Before the next time you feel like saying someone is as smart as a potted plant, you might want to watch this MinuteEarth video.

Jun
13
2014

Stegomastodon: This artist's rendering shows what stegomastodons likely looked like.
Stegomastodon: This artist's rendering shows what stegomastodons likely looked like.Courtesy Margret Flinsch
So these young dudes at a bachelor party earlier this week in New Mexico suddenly discovered something really old. And it wasn't Bill Murray (who's been known to pop up unannounced at bachelor parties these days).

Cavorting about the sand mounds of Elephant Butte Lake State Park, the guys found something odd sticking up a few inches above the surface. And of course they did what most young guys would do, they started digging.

Bill Murray: He was not found at this bachelor party
Bill Murray: He was not found at this bachelor partyCourtesy Christopher William Adach
What they discovered was a near fully-intact skull and tusks of a stegomastodon, a species which dates back about 3 million years. They contacted the New Mexico Museum of Natural History and Science in Albuquerque, which then set up a more organized system of unearthing the skull. (The link above shows photos of the excavation work taking place.)

Stegomastodons were forerunners to the Ice Age mastodons and today's elephants. And according to paleontologists working on the project, the newly-discovered skull is one of the best skulls to be unearthed. Stegomastodons stood about nine feet tall and had curling tusks that extended up to 11 feet. Bill Murray, on the other hand, stands about six feet tall, has no protruding tusks and is believed to be somewhat younger than 3 million years old.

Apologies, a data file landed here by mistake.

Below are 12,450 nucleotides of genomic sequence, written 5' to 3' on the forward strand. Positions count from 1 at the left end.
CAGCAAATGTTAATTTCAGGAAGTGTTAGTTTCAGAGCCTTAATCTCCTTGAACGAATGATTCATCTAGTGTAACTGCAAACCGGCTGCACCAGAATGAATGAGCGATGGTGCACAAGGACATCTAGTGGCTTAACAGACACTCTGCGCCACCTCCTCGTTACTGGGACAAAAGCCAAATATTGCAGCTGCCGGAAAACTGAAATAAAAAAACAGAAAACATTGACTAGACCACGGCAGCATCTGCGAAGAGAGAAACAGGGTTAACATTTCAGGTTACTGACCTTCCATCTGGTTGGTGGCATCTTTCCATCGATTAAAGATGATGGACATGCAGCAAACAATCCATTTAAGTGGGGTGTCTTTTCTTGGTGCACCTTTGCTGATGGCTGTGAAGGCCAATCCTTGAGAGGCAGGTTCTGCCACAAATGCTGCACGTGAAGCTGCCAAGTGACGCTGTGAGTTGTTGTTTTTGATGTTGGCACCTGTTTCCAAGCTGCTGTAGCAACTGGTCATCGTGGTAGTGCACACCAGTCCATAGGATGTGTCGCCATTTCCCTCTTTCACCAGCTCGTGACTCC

Jun
12
2014

Gecko-inspired paddles have been invented allowing a full-grown human adult to climb up a wall of glass!
DARPA Z-Man Program demonstrates human climbing a wall like a gecko
DARPA Z-Man Program demonstrates human climbing a wall like a geckoCourtesy DARPA

The United States Defense Advanced Research Projects Agency (DARPA) announced on June 5, 2014 that a 218-pound climber climbed up and down a 25-foot tall glass wall while caring an additional pound 50-pound load. The climb was made possible due to the use of a pair of hand-held, gecko-inspired paddles.

Geckos can climb on a wide variety of surfaces, including smooth surfaces like glass due to the nano-sized structures on their toes. These structures are very small - there are a billion nanometers in a meter.

The gecko-inspired addles were created using nanotechnology.

Technologies such as these biologically inspired climbing devices could make it possible for soldiers to scale vertical walls without ladders. DARPA's mission is to create breakthrough technologies for national security.

To read more about this research visit:
http://www.darpa.mil/NewsEvents/Releases/2014/06/05.aspx

To read more about DARPA visit:
http://www.darpa.mil/About.aspx

To learn more about nanotechnology, science, and engineering, visit:
www.whatisnano.org

To see other nano stories on Science Buzz tagged #nano visit:
http://www.sciencebuzz.org/buzz_tags/nano

Jun
09
2014

Plastiglomerates: Characteristics of the two types of plastiglomerate. (A) In situ plastiglomerate wherein molten plastic is adhered to the surface of a basalt flow. Field book is 18 cm long. (B) Clastic plastiglomerate containing molten plastic and basalt and coral fragments. (C) Plastic amygdales in a basalt flow. (D) Large in situ plastiglomerate fragment. Adhered molten plastic was found 15 cm below the surface. Note the protected vegetated location.